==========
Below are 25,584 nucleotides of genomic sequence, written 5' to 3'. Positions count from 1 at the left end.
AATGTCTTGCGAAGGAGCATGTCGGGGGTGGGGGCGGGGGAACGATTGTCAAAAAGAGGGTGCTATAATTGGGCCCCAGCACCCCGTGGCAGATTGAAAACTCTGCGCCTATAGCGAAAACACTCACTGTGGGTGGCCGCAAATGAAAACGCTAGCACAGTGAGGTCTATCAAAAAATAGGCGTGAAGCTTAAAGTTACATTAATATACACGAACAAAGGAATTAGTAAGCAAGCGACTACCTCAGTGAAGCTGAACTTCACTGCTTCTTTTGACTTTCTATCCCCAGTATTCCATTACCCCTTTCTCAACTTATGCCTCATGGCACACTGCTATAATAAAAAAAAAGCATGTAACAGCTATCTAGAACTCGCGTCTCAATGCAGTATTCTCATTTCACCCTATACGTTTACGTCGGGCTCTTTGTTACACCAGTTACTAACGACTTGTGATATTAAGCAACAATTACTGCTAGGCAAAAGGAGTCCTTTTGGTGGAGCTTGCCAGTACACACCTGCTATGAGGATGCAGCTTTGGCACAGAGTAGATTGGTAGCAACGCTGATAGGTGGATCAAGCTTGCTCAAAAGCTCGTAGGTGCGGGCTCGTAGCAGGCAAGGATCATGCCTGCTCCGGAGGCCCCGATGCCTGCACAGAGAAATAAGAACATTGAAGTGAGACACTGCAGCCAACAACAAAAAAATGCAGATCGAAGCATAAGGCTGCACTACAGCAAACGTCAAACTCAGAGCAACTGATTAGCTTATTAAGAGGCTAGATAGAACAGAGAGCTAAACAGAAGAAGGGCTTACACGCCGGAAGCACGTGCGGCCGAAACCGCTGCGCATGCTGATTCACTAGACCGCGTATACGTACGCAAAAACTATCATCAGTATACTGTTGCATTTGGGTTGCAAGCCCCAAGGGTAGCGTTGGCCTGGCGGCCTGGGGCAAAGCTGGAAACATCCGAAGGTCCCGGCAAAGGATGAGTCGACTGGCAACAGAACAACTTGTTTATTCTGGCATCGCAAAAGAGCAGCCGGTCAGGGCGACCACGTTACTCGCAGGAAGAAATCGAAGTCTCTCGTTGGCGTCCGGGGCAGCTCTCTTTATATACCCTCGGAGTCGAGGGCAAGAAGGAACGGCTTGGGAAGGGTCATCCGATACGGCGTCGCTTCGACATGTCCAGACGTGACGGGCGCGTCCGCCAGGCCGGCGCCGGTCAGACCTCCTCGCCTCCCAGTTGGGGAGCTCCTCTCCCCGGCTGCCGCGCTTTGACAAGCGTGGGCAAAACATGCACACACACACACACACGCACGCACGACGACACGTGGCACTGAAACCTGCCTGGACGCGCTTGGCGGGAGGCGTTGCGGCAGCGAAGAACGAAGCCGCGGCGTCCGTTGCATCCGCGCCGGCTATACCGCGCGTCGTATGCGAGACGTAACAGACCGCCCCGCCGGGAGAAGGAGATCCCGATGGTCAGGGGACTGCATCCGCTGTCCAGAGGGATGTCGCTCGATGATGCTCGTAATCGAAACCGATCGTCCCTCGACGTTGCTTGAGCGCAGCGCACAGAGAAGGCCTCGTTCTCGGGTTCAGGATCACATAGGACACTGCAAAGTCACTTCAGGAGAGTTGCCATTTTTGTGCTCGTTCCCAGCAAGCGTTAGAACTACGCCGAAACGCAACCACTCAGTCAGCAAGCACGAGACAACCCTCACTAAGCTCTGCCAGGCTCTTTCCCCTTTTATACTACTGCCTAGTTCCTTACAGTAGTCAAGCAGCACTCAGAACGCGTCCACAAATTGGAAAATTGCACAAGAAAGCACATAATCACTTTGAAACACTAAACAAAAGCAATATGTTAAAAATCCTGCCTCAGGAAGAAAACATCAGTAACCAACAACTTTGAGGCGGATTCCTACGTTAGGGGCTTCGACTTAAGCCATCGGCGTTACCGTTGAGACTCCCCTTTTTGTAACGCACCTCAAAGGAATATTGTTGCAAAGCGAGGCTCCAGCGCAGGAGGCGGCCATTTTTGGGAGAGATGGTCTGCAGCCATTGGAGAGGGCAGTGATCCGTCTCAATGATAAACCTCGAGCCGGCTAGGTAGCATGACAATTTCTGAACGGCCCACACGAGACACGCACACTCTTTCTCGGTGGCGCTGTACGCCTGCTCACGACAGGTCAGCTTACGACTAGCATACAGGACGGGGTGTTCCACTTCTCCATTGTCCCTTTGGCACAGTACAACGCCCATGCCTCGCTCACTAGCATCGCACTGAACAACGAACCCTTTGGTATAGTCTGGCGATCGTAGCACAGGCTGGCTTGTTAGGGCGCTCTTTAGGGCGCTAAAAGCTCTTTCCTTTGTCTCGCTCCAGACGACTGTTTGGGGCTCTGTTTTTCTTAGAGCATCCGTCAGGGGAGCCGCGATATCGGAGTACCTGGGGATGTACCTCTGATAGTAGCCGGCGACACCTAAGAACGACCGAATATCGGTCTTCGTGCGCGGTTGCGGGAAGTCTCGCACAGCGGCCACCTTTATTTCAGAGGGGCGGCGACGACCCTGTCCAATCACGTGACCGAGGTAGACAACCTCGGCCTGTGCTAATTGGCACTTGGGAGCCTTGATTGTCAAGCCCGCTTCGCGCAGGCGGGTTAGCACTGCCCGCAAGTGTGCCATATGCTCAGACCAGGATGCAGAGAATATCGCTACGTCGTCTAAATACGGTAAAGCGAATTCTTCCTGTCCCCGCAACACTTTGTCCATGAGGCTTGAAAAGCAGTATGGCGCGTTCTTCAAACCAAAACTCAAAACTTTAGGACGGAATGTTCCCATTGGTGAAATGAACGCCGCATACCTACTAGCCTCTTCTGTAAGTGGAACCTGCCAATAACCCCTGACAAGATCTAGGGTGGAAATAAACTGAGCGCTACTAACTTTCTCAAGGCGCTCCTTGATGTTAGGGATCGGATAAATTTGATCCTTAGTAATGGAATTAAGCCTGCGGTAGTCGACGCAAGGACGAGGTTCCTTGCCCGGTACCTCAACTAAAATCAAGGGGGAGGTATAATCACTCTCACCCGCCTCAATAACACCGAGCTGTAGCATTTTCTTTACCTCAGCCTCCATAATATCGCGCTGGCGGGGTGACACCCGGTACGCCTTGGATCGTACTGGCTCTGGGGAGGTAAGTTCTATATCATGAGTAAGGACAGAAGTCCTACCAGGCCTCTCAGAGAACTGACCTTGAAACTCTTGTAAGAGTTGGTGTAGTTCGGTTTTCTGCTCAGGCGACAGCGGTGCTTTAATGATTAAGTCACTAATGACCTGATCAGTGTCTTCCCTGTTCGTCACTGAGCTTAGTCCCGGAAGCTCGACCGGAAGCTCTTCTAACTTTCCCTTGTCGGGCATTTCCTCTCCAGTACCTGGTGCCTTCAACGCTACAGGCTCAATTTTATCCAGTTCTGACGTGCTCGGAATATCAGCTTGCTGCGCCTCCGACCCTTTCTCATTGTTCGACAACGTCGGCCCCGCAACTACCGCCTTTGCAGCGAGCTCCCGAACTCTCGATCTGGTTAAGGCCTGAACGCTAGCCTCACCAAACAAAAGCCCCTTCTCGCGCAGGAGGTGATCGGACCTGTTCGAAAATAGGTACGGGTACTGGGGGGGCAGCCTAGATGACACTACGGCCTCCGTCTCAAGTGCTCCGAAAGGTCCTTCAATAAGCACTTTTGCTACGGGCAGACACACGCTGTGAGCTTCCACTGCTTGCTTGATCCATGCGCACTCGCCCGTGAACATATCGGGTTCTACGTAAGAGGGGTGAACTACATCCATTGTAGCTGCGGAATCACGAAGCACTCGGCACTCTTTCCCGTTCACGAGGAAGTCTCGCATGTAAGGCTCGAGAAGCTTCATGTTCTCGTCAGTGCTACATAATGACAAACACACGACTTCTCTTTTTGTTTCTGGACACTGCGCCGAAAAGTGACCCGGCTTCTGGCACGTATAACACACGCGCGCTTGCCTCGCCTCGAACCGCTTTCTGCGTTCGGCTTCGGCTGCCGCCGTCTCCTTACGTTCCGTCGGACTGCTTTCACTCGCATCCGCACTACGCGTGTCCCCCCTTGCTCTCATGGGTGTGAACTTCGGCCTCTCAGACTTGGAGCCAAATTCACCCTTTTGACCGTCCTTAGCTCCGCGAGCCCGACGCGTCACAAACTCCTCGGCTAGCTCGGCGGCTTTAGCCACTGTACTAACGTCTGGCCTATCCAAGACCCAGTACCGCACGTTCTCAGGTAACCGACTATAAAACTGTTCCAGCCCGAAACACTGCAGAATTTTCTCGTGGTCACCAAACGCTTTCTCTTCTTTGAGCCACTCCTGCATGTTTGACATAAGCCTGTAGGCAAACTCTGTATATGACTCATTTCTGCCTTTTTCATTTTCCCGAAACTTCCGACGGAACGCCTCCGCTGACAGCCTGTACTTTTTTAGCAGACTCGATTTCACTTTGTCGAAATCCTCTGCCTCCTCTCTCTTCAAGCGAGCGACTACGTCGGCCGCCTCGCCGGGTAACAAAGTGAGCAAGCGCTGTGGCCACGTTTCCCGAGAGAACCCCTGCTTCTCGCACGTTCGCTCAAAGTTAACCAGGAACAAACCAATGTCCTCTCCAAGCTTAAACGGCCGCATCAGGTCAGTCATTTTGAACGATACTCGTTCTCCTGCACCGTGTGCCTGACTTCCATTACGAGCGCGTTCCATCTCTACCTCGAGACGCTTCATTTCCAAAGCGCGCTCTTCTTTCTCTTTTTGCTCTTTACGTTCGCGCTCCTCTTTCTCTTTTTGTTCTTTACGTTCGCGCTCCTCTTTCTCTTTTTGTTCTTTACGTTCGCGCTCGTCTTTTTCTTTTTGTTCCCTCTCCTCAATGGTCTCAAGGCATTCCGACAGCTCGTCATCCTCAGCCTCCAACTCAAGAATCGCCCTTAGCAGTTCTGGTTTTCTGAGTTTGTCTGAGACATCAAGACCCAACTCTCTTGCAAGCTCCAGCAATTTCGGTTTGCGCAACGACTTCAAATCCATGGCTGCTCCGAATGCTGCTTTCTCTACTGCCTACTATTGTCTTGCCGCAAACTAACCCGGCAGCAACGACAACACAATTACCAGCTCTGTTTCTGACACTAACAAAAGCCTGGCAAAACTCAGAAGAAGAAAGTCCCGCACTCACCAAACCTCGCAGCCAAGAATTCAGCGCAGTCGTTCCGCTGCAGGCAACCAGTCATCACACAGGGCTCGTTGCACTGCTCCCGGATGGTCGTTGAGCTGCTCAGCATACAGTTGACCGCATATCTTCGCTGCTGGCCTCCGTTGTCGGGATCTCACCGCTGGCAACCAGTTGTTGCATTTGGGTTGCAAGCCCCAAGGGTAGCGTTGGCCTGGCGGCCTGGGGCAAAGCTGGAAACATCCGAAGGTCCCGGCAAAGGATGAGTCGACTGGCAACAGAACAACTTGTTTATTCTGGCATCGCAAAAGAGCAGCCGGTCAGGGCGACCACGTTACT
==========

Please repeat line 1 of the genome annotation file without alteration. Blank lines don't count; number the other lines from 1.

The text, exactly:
Below are 25,584 nucleotides of genomic sequence, written 5' to 3'. Positions count from 1 at the left end.